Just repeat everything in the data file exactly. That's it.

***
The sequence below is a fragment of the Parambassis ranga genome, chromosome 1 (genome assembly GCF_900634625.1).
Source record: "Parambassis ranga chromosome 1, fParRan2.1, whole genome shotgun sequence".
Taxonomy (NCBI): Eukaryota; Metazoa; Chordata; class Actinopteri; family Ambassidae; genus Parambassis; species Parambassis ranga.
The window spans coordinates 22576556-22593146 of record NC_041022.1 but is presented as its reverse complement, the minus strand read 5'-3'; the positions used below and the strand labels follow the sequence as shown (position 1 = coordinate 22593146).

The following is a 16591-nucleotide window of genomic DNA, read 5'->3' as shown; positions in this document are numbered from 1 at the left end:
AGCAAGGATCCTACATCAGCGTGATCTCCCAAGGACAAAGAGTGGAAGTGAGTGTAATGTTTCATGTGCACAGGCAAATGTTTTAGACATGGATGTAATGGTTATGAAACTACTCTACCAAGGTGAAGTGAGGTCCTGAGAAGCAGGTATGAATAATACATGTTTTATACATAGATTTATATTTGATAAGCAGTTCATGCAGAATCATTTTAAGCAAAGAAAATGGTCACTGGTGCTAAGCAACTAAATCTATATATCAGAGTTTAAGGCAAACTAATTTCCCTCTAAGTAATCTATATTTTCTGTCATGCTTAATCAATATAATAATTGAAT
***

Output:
The sequence below is a fragment of the Parambassis ranga genome, chromosome 1 (genome assembly GCF_900634625.1).
Source record: "Parambassis ranga chromosome 1, fParRan2.1, whole genome shotgun sequence".
Taxonomy (NCBI): Eukaryota; Metazoa; Chordata; class Actinopteri; family Ambassidae; genus Parambassis; species Parambassis ranga.
The window spans coordinates 22576556-22593146 of record NC_041022.1 but is presented as its reverse complement, the minus strand read 5'-3'; the positions used below and the strand labels follow the sequence as shown (position 1 = coordinate 22593146).

The following is a 16591-nucleotide window of genomic DNA, read 5'->3' as shown; positions in this document are numbered from 1 at the left end:
AGCAAGGATCCTACATCAGCGTGATCTCCCAAGGACAAAGAGTGGAAGTGAGTGTAATGTTTCATGTGCACAGGCAAATGTTTTAGACATGGATGTAATGGTTATGAAACTACTCTACCAAGGTGAAGTGAGGTCCTGAGAAGCAGGTATGAATAATACATGTTTTATACATAGATTTATATTTGATAAGCAGTTCATGCAGAATCATTTTAAGCAAAGAAAATGGTCACTGGTGCTAAGCAACTAAATCTATATATCAGAGTTTAAGGCAAACTAATTTCCCTCTAAGTAATCTATATTTTCTGTCATGCTTAATCAATATAATAATTGAAT